There is a problem here. The problem a lot of truly independent filmmakers face is getting their stuff out to the public. And the problem is that if they don’t have a huge marketing budget, if they’ve (let’s say) made a flick for ten grand and have nothing leftover to actually show people there’s a film someone may want to watch, then the only way they can do that is to use these “indie film” sites. Sure there’s the festival circuit, and word-of-mouth, but those two things don’t guarantee you getting your film out there en masse. But, there’s a catch. These sites will only watch your film if you PAY THEM to, and even then you’re not guaranteed they’ll even mention it anywhere. Are these people actually filmmakers, or are they just out to bamboozle you out of your money so they can keep up their profiles as “supposed” experts in the field?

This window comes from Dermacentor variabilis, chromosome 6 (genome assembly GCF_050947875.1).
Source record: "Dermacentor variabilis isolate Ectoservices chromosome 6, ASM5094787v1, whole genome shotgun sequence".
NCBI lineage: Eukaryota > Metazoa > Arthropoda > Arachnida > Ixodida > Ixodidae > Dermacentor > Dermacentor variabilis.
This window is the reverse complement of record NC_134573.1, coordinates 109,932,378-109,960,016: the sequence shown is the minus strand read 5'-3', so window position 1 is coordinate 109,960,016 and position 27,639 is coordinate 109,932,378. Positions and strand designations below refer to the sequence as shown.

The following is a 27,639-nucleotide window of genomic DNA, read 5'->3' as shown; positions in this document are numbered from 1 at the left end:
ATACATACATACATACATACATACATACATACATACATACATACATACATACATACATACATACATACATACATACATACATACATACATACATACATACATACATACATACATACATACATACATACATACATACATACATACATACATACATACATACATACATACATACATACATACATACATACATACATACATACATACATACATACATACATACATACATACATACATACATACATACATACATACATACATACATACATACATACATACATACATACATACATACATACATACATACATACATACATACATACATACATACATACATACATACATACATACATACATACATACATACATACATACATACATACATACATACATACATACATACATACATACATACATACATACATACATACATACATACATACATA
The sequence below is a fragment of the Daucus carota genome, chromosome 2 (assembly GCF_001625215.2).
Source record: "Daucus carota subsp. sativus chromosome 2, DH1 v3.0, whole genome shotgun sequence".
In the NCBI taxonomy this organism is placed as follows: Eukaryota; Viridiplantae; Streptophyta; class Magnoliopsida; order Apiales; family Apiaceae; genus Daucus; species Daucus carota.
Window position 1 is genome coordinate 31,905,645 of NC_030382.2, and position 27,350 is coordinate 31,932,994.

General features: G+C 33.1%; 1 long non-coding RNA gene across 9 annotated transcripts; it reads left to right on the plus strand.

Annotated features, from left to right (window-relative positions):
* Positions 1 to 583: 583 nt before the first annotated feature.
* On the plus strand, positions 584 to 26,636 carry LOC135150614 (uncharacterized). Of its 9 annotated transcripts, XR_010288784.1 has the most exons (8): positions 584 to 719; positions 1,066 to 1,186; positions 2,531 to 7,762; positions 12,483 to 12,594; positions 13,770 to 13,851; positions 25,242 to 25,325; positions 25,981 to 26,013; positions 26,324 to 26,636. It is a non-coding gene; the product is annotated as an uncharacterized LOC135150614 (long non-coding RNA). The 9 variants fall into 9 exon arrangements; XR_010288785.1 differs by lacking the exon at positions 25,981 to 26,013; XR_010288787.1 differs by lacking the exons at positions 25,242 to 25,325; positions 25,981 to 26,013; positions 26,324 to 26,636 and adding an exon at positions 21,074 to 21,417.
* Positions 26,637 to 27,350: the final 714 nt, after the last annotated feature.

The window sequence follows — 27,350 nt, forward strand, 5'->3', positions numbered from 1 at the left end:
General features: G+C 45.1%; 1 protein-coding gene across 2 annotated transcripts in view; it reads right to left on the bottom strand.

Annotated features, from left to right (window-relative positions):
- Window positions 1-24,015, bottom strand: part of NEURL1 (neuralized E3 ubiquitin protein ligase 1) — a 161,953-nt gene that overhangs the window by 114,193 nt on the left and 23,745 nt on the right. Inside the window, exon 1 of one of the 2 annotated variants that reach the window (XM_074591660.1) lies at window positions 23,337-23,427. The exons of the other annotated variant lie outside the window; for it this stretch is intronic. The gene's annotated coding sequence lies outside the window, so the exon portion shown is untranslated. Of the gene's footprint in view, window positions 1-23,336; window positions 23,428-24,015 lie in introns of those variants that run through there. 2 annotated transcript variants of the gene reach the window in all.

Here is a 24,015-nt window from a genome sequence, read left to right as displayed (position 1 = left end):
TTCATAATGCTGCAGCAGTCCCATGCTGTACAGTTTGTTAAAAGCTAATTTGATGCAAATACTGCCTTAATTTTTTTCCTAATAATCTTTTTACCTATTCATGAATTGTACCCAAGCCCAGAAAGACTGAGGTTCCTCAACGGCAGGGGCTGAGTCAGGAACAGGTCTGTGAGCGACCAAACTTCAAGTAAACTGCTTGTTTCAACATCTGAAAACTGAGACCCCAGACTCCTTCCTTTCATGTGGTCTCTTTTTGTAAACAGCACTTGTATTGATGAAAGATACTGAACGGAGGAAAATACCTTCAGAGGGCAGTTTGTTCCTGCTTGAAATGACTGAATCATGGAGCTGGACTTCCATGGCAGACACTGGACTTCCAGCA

Here’s a question: Why can’t these people be both filmmakers and Internet entrepreneurs? Kevin Smith does it. Granted he’s not really in charge of writing reviews for others’ films, but you get the point.
The solution comes to me as this:
It is imperative, as artists, to be supportive of other artists — especially when working in the same medium. Someone may be well versed, and book-smart, in film theory, but they may have never made a fucking film in their lives. They have no practical experience. Those people? They need to shut their fucking mouths.